In Gibson v. United States, 457 F.2d 1391 (3d Cir. 1972), for example, the Third Circuit found no sovereign immunity bar to a claim against the United States brought by an instructor in a federal Jobs Corps program for the mentally ill who had been attacked by an enrollee in the program.Summary of this case from Thigpen v. United States
Argued September 16, 1971.
Decided March 30, 1972.
S. M. Chris Franzblau, Beckerman, Franzblau Cohen, Newark, N. J., for appellant.
Michael Kimmel, Department of Justice, Civil Division, Washington, D.C., for appellee.
Appeal from the United States District Court for the District of New Jersey.
Before BIGGS, ADAMS and MAX ROSENN, Circuit Judges.
OPINION OF THE COURT
This appeal is from an order dismissing with prejudice an action brought against the United States under the Federal Tort Claims Act, for personal injuries inflicted by the alleged negligence and omissions of Government employees. The district court apparently dismissed the complaint for lack of jurisdiction over the subject matter, believing the cause of action came within the exception provided by 28 U.S.C. § 2680(h).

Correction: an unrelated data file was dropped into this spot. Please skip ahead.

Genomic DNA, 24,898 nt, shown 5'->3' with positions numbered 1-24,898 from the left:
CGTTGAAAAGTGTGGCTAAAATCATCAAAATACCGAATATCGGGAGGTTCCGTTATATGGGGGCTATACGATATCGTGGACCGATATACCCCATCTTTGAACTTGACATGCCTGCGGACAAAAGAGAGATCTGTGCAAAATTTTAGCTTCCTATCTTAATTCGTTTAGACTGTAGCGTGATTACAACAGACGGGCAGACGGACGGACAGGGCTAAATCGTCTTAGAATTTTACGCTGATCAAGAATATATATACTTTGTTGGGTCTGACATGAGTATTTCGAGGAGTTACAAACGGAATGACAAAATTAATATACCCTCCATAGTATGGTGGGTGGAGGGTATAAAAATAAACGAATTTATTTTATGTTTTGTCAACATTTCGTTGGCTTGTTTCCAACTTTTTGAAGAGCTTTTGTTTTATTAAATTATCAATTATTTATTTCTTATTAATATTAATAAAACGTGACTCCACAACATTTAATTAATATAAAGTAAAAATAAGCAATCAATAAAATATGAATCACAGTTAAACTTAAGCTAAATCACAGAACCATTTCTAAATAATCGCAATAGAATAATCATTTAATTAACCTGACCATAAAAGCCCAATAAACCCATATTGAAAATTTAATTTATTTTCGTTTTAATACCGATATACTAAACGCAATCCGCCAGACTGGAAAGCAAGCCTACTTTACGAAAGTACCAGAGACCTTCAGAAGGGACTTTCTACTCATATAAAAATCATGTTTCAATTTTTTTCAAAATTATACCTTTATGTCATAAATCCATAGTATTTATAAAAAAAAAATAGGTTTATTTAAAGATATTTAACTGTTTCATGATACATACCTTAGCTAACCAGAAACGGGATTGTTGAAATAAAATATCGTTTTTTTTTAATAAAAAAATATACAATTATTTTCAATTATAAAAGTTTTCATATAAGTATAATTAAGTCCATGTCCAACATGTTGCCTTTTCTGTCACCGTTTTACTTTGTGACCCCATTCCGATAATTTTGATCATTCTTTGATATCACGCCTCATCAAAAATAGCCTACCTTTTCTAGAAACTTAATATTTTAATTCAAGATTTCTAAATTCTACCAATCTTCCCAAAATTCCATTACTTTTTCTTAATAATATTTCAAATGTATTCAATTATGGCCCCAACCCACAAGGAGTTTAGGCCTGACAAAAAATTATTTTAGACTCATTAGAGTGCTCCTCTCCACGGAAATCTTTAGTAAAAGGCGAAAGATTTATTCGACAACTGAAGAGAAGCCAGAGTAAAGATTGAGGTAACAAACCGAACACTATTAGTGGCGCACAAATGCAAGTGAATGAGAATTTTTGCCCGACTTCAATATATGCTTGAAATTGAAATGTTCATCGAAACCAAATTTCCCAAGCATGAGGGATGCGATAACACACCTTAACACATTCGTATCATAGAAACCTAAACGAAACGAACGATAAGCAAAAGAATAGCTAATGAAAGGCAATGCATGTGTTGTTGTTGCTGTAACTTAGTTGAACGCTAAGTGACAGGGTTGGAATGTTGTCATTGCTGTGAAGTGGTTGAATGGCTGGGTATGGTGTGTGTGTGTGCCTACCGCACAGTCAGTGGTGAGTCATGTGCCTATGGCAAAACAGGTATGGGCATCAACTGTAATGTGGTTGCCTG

The district court's treatment of appellee's motion to dismiss under Fed.R.Civ.P. 12(b)(1) requires elaboration. Both the district court's opinion, and the order filed pursuant to that opinion, speak of dismissal "on the ground that the Court lacks jurisdiction over the subject matter thereof." However, simultaneously, the district court noted that it was granting the motion under Rule 12(b)(6), failure to state a claim upon which relief can be granted. Moreover, there is some indication that the court may have treated the motion to dismiss as one for summary judgment under Rule 56, as allowed under Rule 12(b)(6).